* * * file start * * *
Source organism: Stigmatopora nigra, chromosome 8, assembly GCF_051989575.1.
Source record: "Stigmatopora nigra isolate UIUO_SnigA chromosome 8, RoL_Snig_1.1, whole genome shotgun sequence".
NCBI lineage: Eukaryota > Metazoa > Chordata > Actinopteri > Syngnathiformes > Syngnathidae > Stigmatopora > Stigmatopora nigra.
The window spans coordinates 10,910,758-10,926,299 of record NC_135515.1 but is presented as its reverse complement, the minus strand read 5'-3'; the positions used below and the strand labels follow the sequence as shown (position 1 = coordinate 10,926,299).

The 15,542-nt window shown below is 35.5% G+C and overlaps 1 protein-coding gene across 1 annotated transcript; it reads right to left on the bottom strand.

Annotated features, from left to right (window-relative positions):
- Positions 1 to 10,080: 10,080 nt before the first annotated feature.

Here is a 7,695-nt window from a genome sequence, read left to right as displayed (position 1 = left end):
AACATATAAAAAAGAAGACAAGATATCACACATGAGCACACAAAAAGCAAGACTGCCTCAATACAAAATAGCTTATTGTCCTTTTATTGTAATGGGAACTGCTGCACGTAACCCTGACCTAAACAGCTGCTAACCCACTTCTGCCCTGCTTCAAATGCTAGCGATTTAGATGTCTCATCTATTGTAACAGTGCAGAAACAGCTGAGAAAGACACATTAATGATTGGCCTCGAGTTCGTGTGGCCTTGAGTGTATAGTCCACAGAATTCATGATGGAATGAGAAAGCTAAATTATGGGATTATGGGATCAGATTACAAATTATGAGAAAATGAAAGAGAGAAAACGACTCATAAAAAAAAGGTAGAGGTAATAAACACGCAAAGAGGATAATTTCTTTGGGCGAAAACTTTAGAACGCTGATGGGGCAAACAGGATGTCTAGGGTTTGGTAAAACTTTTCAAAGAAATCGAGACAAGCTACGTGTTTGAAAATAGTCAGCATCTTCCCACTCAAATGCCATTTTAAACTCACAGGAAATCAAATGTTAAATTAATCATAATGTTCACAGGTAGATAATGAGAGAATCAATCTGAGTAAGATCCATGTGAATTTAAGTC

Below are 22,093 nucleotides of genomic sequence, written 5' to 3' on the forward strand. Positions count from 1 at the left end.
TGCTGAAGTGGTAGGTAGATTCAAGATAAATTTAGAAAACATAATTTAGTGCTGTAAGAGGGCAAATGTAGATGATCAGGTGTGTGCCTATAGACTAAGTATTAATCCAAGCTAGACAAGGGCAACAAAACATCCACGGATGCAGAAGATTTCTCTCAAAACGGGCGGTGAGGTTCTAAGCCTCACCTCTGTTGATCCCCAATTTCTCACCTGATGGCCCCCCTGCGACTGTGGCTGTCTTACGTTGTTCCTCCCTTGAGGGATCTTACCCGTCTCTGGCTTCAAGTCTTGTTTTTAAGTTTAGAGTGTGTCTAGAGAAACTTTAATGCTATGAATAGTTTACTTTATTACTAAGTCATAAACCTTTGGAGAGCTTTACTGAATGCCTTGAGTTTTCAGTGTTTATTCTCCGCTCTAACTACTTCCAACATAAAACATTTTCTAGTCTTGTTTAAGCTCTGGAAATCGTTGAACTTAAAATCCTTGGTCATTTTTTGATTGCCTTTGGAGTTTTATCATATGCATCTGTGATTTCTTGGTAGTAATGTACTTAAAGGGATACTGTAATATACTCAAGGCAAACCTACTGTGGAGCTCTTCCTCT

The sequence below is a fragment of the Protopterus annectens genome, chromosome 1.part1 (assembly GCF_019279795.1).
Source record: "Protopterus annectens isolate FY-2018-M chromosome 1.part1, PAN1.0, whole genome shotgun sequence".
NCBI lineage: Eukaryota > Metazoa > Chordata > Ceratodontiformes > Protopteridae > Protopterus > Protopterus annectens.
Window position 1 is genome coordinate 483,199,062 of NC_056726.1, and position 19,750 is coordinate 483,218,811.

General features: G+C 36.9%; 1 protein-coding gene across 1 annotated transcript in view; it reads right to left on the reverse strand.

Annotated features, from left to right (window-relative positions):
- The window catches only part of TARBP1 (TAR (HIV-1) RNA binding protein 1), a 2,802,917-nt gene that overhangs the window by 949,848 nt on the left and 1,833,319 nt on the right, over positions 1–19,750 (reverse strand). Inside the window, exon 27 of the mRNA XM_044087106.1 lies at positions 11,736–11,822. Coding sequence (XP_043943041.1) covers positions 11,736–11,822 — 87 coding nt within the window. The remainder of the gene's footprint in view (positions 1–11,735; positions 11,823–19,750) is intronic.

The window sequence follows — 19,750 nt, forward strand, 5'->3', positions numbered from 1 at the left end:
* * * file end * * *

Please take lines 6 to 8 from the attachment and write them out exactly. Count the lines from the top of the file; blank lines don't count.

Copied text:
Annotated features, from left to right (window-relative positions):
- Positions 1 to 10,080: 10,080 nt before the first annotated feature.

Here is a 7,695-nt window from a genome sequence, read left to right as displayed (position 1 = left end):